I for one wouldn't board any of those 737 MAX unless I have witnessed Boeing and the FAA's top brass flying around the world with their best beloved...
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Old 11th Sep 2019, 19:22
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Originally Posted by DaveReidUK View Post
It might be worth a read of this thread, and the related ones, to understand the aerodynamic issues that are specific to the Max.

They are more complex than the generic swept-wing pitch-up effect described in that Wikipedia article, which dates from about 10 years before the Max first flew.
Thanks for the enlightenment, I was not aware that aerodynamics laws change so much within 10 years. I thought that pitch stability or the lack thereof was an issue even for the Wright brothers. And an big engine cowling might be considered as a wing too, at least at a pronounced AoA.....
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Old 11th Sep 2019, 20:26
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Originally Posted by OldnGrounded View Post
As a regulatory matter, FAA clearance is sufficient. But I think Southwest might have a difficult time explaining to pax why it is flying aircraft that other major CAAs are not willing to allow in their airspace. It doesn't take much imagination to visualize the headlines.
What would lawyers do to Boeing then if there was another accident between the time the the FAA approved entry back into service and the other authorities were still waiting. Would be the end of Boeing or are they to big to fail.
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Old 11th Sep 2019, 21:32
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Originally Posted by boaclhryul View Post

As a general principle, please do keep families out of this.
Some of us on this side of the pond may remember British agriculture minister, John Selwyn Gummer feeding a burger to his four year old daughter during the BSE (mad cow disease) crisis, to prove that British beef was safe to eat.

Not his finest moment!
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Old 11th Sep 2019, 22:19
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Originally Posted by DaveReidUK View Post
The difference is that the FAA has made it clear that it is working closely with other certification authorities to coordinate the lifting of the grounding when deemed appropriate.

To then clear the aircraft for a return to service while EASA, etc still had outstanding issues would leave the FAA in a potentially very vulnerable position. It's not going to happen.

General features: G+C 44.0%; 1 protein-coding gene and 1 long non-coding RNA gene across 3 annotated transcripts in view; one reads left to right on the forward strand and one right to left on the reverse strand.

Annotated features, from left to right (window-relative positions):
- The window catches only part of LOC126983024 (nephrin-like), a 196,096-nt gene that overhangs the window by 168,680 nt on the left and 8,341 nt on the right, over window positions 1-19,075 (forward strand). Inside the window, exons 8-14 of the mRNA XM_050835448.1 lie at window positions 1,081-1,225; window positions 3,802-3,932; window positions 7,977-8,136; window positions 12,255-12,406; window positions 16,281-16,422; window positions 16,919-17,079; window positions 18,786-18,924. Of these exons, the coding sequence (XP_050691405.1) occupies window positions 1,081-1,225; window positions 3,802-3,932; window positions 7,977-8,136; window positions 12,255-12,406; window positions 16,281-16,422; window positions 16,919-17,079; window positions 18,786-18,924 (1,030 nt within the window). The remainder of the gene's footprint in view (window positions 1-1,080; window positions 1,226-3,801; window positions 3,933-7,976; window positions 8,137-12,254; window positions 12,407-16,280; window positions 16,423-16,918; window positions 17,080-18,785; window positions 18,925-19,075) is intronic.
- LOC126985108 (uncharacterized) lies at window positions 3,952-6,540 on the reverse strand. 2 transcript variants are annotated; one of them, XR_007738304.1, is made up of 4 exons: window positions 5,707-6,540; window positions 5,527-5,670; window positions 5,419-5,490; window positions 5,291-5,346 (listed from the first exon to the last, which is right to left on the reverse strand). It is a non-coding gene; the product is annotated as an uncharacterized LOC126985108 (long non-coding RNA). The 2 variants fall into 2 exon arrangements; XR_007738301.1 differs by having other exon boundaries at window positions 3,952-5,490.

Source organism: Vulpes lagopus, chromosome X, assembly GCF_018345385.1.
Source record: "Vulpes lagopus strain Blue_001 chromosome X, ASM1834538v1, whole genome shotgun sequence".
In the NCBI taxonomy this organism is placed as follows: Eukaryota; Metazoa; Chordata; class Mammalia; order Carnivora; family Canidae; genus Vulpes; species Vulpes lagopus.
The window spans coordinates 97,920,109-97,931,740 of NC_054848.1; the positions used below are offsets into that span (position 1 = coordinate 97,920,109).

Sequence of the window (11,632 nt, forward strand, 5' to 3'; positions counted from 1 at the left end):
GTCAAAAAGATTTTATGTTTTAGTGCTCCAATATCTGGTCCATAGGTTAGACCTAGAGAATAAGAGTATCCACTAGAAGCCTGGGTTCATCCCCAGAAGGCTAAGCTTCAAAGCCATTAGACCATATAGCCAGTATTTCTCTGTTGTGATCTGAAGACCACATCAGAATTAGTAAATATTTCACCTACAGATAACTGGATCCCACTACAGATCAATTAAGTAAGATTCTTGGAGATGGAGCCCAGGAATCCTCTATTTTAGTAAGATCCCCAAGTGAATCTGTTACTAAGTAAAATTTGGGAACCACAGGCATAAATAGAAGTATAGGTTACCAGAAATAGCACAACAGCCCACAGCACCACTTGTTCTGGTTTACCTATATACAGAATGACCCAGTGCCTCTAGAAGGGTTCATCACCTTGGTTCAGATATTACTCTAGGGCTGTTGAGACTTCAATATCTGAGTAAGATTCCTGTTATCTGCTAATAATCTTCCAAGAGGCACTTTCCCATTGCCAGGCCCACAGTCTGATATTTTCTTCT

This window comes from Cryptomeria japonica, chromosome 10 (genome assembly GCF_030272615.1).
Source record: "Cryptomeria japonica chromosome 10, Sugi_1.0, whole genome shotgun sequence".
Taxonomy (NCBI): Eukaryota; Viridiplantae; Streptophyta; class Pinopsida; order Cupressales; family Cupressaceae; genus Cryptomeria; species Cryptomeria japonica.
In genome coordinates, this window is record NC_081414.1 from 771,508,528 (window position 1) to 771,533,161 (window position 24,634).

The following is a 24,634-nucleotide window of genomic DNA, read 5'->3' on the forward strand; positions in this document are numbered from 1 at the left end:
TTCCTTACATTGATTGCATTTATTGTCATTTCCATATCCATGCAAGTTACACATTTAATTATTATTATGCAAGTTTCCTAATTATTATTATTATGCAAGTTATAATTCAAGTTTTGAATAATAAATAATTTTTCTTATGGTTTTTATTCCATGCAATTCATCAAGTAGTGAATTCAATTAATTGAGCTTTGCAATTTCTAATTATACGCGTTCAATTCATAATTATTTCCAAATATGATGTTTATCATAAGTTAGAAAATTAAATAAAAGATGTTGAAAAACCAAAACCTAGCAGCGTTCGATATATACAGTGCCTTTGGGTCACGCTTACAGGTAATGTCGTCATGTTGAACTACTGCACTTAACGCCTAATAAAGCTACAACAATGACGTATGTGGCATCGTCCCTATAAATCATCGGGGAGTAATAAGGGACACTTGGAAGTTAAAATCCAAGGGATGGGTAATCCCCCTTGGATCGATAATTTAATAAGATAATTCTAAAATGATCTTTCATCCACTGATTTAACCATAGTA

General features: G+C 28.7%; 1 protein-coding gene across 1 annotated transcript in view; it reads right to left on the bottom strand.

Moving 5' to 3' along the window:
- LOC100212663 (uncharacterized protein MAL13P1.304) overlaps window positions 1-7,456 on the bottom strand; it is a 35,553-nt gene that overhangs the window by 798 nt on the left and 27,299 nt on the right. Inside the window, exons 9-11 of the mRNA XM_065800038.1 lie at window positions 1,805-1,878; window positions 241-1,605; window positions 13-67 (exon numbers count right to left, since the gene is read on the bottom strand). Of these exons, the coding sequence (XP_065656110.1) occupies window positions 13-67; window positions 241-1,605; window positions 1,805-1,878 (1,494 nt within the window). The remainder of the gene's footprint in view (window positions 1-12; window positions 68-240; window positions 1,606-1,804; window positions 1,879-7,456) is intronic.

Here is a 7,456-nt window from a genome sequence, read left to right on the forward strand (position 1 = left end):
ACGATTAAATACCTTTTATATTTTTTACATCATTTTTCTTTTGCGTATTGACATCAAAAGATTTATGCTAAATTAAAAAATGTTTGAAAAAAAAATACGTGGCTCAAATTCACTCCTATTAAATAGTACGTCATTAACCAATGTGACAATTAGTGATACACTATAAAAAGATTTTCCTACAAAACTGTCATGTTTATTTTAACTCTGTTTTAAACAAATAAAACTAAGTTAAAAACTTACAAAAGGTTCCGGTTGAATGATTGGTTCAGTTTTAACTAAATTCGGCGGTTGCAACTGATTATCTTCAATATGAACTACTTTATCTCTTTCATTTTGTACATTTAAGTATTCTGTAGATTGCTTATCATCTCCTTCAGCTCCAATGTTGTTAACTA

The latest article from Dominic Gates is a bit surprising.

www seattletimes com/business/boeing-aerospace/boeing-ceo-expects-737-max-to-resume-flying-around-november-but-possibly-not-in-all-countries/
(can't post links yet, sorry)


Boeing CEO expects 737 MAX to resume flying around November, but possibly not in all countries

By Dominic Gates
Seattle Times aerospace reporter

Boeing chairman and chief executive Dennis Muilenburg on Wednesday reiterated his projection that, despite concerns publicly expressed by Europe’s air safety regulator, the 737 MAX should begin to return to service around November.

However, he conceded that lack of alignment among international regulatory bodies could mean that the grounded jet may first resume flying in the United States, with other major countries following later.

“We’re making good, solid progress on a return to service,” Muilenburg said, speaking at a Morgan Stanley investor conference in Laguna Beach, Calif. He later added that “a phased ungrounding of the airplane among regulators around the world is a possibility.”

A week ago, the European Union Aviation Safety Agency (EASA) publicly criticized the certification process of the 737 MAX. And the agency said that it would favor a redesign of the airplane’s systems to take readings from three independent Angle of Attack sensors rather than the two-sensor system in Boeing’s proposed upgrade to the MAX.

Muilenburg played down the possibility that this could mean potentially expensive hardware changes to the airplane in addition to the planned software upgrade.

Referring to the fact that the Airbus A320 — the direct competitor to the 737 — has three Angle of Attack sensors, Muilenburg said that “our architecture on Boeing airplanes is different than Airbus airplanes,” and added “that doesn’t necessarily mean hardware changes.”

He said the concern over the level of redundancy in the Angle of Attack system could also in some cases be addressed “with simulation work, software updates or process updates.”

Muilenburg said the lack of alignment among air safety regulators internationally “creates timeline uncertainty.”

But he assured his audience that the FAA will go forward with its own decision on the MAX, free of any political motives and based on its own assessment of the plane’s safety.